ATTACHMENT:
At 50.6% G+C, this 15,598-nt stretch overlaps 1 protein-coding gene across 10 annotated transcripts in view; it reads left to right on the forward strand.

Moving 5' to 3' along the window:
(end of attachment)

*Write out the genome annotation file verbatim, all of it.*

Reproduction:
At 50.6% G+C, this 15,598-nt stretch overlaps 1 protein-coding gene across 10 annotated transcripts in view; it reads left to right on the forward strand.

Moving 5' to 3' along the window: